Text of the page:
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A view on Blu-ray by Gary W. Tooze

Malina [Blu-ray]


(Werner Schroeter, 1991)





Review by Gary Tooze



Theatrical: Kuchenreuther Filmproduktion GmbH

Video: Concorde Video



Region: FREE! (as verified by the Momitsu region FREE Blu-ray player)

Runtime: 2:05:54.922 

Disc Size: 23,095,617,618 bytes

Feature Size: 20,895,406,080 bytes

Video Bitrate: 18.91 Mbps

Chapters: 16

Case: Digi-Book style Blu-ray case

Release date: November 10th, 2011



Aspect ratio: 1.78:1

Resolution: 1080p / 23.976 fps

Video codec: MPEG-4 AVC



DTS-HD Master Audio German 817 kbps 1.0 / 48 kHz / 817 kbps / 16-bit (DTS Core: 1.0 / 48 kHz / 768 kbps / 16-bit)
DTS-HD Master Audio French 901 kbps 1.0 / 48 kHz / 901 kbps / 16-bit (DTS Core: 1.0 / 48 kHz / 768 kbps / 16-bit)



English, French, German, none



Interview with writer Elfriede Jelinek (19:49 - German - no subs)

Trailers (1:36, 1:55)





Description: Set in Vienna, the film charts a female writer’s passage to self-destruction as she is torn between two lovers, one of whom is her husband. Isabelle Huppert stars in Werner Schroeter’s adaptation of Ingeborg Bachmann’s novel, co-written by Elfriede Jelinek (The Piano Teacher).


 "Malina" was the only novel completed by the notoriously self-destructive author, whose death in 1973 turned her into a feminist martyr comparable to Sylvia Plath. "Malina," published two years before her death, was the first part of a projected autobiographical trilogy, "Ways of Dying," which is also the title of the work Miss Huppert's character is planning to write but is too distracted to get down to work on. Malina is directed by Werner Schroeter; written by Elfriede Jelinek, based on the book by Ingeborg Bachman.



The Film:

A complex and enigmatic plot that evokes the life of Bachmann. The story develops around an unusual triangular relationship, a threesome between a woman of unknown name, a man named Malina and a Hungarian, Ivan, with whom she falls in love. Ivan will be his last great love, but their need for exclusivity in love is so strong that it can not be understood or matched. Malina is a struggle, a confrontation between two worlds strange and hostile.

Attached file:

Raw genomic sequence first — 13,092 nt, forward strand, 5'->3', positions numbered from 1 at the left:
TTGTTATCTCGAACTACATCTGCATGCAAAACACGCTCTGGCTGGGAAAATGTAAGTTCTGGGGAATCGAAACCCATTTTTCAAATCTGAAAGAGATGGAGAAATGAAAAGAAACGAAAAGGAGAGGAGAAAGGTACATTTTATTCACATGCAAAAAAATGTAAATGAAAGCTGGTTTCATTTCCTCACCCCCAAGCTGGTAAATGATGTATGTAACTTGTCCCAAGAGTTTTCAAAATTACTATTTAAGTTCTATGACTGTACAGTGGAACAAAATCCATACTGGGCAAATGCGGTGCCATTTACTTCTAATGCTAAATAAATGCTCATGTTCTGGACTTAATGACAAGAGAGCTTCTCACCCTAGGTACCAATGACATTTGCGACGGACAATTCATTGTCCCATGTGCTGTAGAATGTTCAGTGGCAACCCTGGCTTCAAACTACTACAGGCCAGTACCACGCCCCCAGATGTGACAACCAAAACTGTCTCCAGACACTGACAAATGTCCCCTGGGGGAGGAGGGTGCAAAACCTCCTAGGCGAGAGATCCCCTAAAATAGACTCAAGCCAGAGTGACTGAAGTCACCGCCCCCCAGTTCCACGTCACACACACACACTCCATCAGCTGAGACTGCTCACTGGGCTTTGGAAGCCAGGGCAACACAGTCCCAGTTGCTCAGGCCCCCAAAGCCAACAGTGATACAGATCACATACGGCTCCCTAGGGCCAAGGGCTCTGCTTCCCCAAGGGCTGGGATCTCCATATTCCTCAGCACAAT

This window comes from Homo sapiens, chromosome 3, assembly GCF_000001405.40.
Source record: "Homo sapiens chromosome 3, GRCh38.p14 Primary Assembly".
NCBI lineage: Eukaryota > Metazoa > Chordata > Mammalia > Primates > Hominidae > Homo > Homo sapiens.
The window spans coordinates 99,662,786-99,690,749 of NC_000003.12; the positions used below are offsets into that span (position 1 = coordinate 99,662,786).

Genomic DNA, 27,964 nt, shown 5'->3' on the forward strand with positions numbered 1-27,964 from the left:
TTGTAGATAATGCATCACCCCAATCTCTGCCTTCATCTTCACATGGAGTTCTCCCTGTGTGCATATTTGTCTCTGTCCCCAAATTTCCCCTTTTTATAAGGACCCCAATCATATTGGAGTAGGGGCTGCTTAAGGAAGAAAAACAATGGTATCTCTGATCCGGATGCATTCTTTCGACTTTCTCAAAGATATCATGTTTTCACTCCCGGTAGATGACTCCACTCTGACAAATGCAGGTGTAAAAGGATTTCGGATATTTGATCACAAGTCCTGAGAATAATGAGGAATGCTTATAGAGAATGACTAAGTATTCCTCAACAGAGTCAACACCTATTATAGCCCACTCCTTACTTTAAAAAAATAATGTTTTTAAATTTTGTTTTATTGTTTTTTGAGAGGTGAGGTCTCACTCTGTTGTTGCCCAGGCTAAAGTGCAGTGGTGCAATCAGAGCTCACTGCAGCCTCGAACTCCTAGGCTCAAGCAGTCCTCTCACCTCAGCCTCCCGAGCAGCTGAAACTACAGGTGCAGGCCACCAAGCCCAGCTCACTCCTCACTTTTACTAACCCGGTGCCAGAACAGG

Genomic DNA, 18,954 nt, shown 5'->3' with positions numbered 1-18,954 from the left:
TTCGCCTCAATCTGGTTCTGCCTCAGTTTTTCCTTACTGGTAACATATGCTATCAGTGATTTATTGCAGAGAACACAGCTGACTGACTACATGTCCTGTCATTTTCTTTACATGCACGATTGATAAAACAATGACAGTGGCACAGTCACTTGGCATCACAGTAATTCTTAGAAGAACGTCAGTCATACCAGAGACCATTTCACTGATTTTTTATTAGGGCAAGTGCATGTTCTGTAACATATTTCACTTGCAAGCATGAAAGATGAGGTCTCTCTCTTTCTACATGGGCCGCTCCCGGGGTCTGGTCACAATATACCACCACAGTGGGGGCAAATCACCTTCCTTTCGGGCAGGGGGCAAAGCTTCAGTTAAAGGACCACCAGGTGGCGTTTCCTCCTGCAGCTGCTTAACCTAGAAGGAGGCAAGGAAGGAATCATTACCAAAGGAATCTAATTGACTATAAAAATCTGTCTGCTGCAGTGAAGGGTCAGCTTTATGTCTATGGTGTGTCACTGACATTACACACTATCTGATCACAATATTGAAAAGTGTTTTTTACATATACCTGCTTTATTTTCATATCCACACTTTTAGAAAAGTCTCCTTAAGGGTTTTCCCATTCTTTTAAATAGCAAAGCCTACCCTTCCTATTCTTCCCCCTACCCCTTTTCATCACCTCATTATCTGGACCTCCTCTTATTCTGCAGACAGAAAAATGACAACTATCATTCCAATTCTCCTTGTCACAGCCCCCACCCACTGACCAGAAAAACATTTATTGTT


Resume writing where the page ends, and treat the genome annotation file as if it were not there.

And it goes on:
Excerpt from Letterboxd located HERE

In "Malina," the German film maker Werner Schroeter's adaptation of a novel by Ingeborg Bachman, Isabelle Huppert portrays a writer who suffers from an interminable case of existential angst.

Ms. Huppert's unnamed character is a chain-smoking novelist who lives in Vienna with a calm and devoted male companion, Malina (Mathieu Carriere). Although attractive and successful, she is emotionally disturbed. In the film's opening scene, she has a vision of herself as a little girl being thrown to her death by her father from the roof of a building. The father, a demonic figure, reappears in several expressionistic set pieces, sometimes to the accompaniment of operatic music.

One day in front of a flower shop, she spies a handsome stranger, Ivan (Can Togay), whom she chases into a bank and inveigles into embarking on a steamy affair. Although Ivan enjoys the relationship, he takes it more lightly than does the woman, who grows obsessed.